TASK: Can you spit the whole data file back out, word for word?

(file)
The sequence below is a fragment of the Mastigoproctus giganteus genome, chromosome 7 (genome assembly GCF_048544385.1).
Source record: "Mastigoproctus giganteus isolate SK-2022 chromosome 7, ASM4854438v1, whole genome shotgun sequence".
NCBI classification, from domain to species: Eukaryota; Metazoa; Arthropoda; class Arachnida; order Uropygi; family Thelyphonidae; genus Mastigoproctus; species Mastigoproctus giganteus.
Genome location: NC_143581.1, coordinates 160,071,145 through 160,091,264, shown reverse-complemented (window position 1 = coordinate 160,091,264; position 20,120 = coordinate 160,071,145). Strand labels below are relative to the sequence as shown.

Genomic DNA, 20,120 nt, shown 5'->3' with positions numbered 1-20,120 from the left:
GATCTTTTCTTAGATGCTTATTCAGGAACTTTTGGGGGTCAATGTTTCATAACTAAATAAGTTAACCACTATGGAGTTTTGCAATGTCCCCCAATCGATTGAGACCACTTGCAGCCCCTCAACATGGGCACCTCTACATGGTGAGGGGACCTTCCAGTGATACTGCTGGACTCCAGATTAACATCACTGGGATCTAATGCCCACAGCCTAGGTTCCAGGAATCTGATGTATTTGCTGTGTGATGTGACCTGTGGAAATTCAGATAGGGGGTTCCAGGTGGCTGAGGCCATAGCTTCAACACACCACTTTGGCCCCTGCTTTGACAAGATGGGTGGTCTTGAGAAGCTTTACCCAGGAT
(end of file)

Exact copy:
The sequence below is a fragment of the Mastigoproctus giganteus genome, chromosome 7 (genome assembly GCF_048544385.1).
Source record: "Mastigoproctus giganteus isolate SK-2022 chromosome 7, ASM4854438v1, whole genome shotgun sequence".
NCBI classification, from domain to species: Eukaryota; Metazoa; Arthropoda; class Arachnida; order Uropygi; family Thelyphonidae; genus Mastigoproctus; species Mastigoproctus giganteus.
Genome location: NC_143581.1, coordinates 160,071,145 through 160,091,264, shown reverse-complemented (window position 1 = coordinate 160,091,264; position 20,120 = coordinate 160,071,145). Strand labels below are relative to the sequence as shown.

Genomic DNA, 20,120 nt, shown 5'->3' with positions numbered 1-20,120 from the left:
GATCTTTTCTTAGATGCTTATTCAGGAACTTTTGGGGGTCAATGTTTCATAACTAAATAAGTTAACCACTATGGAGTTTTGCAATGTCCCCCAATCGATTGAGACCACTTGCAGCCCCTCAACATGGGCACCTCTACATGGTGAGGGGACCTTCCAGTGATACTGCTGGACTCCAGATTAACATCACTGGGATCTAATGCCCACAGCCTAGGTTCCAGGAATCTGATGTATTTGCTGTGTGATGTGACCTGTGGAAATTCAGATAGGGGGTTCCAGGTGGCTGAGGCCATAGCTTCAACACACCACTTTGGCCCCTGCTTTGACAAGATGGGTGGTCTTGAGAAGCTTTACCCAGGAT